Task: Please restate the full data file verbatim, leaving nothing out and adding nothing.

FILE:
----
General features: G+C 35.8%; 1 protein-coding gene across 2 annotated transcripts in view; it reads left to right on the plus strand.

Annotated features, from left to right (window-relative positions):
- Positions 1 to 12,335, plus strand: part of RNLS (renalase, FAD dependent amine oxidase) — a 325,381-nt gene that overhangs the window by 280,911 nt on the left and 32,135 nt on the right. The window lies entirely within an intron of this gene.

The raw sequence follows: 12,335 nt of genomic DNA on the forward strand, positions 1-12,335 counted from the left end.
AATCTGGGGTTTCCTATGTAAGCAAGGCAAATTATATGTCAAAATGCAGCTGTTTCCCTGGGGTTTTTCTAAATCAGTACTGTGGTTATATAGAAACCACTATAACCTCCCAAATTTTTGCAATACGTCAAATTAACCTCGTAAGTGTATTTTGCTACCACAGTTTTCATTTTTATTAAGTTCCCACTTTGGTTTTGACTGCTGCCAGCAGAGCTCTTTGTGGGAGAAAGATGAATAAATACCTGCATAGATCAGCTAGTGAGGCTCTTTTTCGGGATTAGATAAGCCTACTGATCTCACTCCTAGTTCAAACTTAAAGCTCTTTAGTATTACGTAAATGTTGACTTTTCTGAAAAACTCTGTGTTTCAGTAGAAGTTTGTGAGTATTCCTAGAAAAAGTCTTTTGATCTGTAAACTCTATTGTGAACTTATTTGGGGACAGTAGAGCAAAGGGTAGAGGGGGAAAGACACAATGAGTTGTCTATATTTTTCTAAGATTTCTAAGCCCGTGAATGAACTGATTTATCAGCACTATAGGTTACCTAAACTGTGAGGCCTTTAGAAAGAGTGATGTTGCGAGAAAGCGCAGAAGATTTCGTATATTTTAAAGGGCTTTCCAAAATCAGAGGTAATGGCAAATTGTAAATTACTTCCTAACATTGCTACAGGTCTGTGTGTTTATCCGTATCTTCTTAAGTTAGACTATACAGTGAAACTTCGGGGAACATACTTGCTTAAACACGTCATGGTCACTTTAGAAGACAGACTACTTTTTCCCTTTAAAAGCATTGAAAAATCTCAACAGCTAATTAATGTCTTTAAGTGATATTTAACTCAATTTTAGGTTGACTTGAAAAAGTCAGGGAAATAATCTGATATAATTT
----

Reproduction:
General features: G+C 35.8%; 1 protein-coding gene across 2 annotated transcripts in view; it reads left to right on the plus strand.

Annotated features, from left to right (window-relative positions):
- Positions 1 to 12,335, plus strand: part of RNLS (renalase, FAD dependent amine oxidase) — a 325,381-nt gene that overhangs the window by 280,911 nt on the left and 32,135 nt on the right. The window lies entirely within an intron of this gene.

The raw sequence follows: 12,335 nt of genomic DNA on the forward strand, positions 1-12,335 counted from the left end.
AATCTGGGGTTTCCTATGTAAGCAAGGCAAATTATATGTCAAAATGCAGCTGTTTCCCTGGGGTTTTTCTAAATCAGTACTGTGGTTATATAGAAACCACTATAACCTCCCAAATTTTTGCAATACGTCAAATTAACCTCGTAAGTGTATTTTGCTACCACAGTTTTCATTTTTATTAAGTTCCCACTTTGGTTTTGACTGCTGCCAGCAGAGCTCTTTGTGGGAGAAAGATGAATAAATACCTGCATAGATCAGCTAGTGAGGCTCTTTTTCGGGATTAGATAAGCCTACTGATCTCACTCCTAGTTCAAACTTAAAGCTCTTTAGTATTACGTAAATGTTGACTTTTCTGAAAAACTCTGTGTTTCAGTAGAAGTTTGTGAGTATTCCTAGAAAAAGTCTTTTGATCTGTAAACTCTATTGTGAACTTATTTGGGGACAGTAGAGCAAAGGGTAGAGGGGGAAAGACACAATGAGTTGTCTATATTTTTCTAAGATTTCTAAGCCCGTGAATGAACTGATTTATCAGCACTATAGGTTACCTAAACTGTGAGGCCTTTAGAAAGAGTGATGTTGCGAGAAAGCGCAGAAGATTTCGTATATTTTAAAGGGCTTTCCAAAATCAGAGGTAATGGCAAATTGTAAATTACTTCCTAACATTGCTACAGGTCTGTGTGTTTATCCGTATCTTCTTAAGTTAGACTATACAGTGAAACTTCGGGGAACATACTTGCTTAAACACGTCATGGTCACTTTAGAAGACAGACTACTTTTTCCCTTTAAAAGCATTGAAAAATCTCAACAGCTAATTAATGTCTTTAAGTGATATTTAACTCAATTTTAGGTTGACTTGAAAAAGTCAGGGAAATAATCTGATATAATTT